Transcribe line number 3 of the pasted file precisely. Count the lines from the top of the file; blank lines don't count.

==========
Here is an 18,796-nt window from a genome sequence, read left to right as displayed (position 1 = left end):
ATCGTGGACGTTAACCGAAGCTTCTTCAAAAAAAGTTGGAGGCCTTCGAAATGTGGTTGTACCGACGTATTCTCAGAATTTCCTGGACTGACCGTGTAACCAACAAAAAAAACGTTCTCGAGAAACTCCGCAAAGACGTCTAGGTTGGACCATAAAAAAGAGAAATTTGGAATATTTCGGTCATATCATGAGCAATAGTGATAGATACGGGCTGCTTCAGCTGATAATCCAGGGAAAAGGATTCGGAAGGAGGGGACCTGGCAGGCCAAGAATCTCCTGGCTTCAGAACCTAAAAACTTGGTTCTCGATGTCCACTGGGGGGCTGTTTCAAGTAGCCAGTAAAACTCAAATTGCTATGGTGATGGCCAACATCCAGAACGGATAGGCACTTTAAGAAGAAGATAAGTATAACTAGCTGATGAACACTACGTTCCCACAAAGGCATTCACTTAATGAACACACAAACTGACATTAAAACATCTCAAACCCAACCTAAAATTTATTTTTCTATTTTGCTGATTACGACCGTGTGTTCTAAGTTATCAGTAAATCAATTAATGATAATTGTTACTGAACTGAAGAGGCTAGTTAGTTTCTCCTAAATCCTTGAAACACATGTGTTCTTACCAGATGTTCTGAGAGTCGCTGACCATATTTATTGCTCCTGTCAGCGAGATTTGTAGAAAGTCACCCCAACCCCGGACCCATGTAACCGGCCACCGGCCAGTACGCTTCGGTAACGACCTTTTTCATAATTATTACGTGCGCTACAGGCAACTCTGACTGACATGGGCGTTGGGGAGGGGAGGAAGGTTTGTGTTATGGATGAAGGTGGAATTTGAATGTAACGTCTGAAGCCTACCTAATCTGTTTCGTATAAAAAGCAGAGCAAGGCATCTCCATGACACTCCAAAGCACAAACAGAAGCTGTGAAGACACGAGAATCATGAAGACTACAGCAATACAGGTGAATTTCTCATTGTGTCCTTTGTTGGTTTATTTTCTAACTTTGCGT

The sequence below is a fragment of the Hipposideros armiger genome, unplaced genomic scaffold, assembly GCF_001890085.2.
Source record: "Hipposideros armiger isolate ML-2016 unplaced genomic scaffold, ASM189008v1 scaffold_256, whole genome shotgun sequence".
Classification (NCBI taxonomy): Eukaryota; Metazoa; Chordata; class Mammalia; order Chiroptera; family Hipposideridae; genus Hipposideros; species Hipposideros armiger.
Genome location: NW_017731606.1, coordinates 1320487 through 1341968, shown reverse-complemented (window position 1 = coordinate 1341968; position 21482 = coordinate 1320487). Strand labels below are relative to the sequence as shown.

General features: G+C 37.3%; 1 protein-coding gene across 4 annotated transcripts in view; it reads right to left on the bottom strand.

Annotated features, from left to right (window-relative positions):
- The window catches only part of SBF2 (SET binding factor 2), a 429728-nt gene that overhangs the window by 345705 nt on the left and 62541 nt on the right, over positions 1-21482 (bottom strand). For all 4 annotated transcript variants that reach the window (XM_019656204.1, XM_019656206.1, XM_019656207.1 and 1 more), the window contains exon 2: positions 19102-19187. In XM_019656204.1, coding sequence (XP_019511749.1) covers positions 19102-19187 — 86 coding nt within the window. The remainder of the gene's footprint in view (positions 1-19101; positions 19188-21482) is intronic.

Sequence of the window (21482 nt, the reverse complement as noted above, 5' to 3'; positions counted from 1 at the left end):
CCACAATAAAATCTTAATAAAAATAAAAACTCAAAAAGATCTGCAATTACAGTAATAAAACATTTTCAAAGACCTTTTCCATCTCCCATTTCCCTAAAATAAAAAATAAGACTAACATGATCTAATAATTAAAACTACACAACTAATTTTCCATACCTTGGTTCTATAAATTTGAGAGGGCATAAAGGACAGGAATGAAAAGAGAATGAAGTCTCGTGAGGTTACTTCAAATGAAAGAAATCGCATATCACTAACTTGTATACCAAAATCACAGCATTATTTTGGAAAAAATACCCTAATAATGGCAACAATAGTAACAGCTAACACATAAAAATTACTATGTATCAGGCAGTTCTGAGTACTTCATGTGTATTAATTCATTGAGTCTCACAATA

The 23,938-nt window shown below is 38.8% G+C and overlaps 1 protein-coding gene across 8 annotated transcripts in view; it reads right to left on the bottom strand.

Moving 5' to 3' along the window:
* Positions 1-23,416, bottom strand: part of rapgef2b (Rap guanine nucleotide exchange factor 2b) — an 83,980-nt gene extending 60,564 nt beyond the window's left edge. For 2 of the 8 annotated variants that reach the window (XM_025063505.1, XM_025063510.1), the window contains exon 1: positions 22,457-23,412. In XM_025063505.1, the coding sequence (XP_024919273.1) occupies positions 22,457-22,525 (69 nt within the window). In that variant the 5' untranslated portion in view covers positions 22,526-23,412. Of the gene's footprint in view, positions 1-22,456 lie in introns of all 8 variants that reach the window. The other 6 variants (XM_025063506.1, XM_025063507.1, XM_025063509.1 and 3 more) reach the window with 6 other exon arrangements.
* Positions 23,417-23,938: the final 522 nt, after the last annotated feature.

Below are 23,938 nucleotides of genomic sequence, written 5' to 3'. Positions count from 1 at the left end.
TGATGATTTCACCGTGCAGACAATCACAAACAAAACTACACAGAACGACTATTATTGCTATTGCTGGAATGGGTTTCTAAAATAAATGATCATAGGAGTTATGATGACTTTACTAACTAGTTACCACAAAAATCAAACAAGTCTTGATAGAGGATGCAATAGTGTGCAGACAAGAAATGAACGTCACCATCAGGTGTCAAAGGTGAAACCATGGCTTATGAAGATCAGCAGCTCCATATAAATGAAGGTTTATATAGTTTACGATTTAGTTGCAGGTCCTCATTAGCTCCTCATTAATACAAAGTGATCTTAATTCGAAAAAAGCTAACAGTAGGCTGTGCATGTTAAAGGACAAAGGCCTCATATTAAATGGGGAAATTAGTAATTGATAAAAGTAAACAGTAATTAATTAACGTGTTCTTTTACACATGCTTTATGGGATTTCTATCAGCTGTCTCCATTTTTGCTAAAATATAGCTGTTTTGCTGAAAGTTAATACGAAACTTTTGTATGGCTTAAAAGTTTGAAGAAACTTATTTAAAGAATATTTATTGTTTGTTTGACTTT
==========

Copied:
The sequence below is a fragment of the Hipposideros armiger genome, unplaced genomic scaffold, assembly GCF_001890085.2.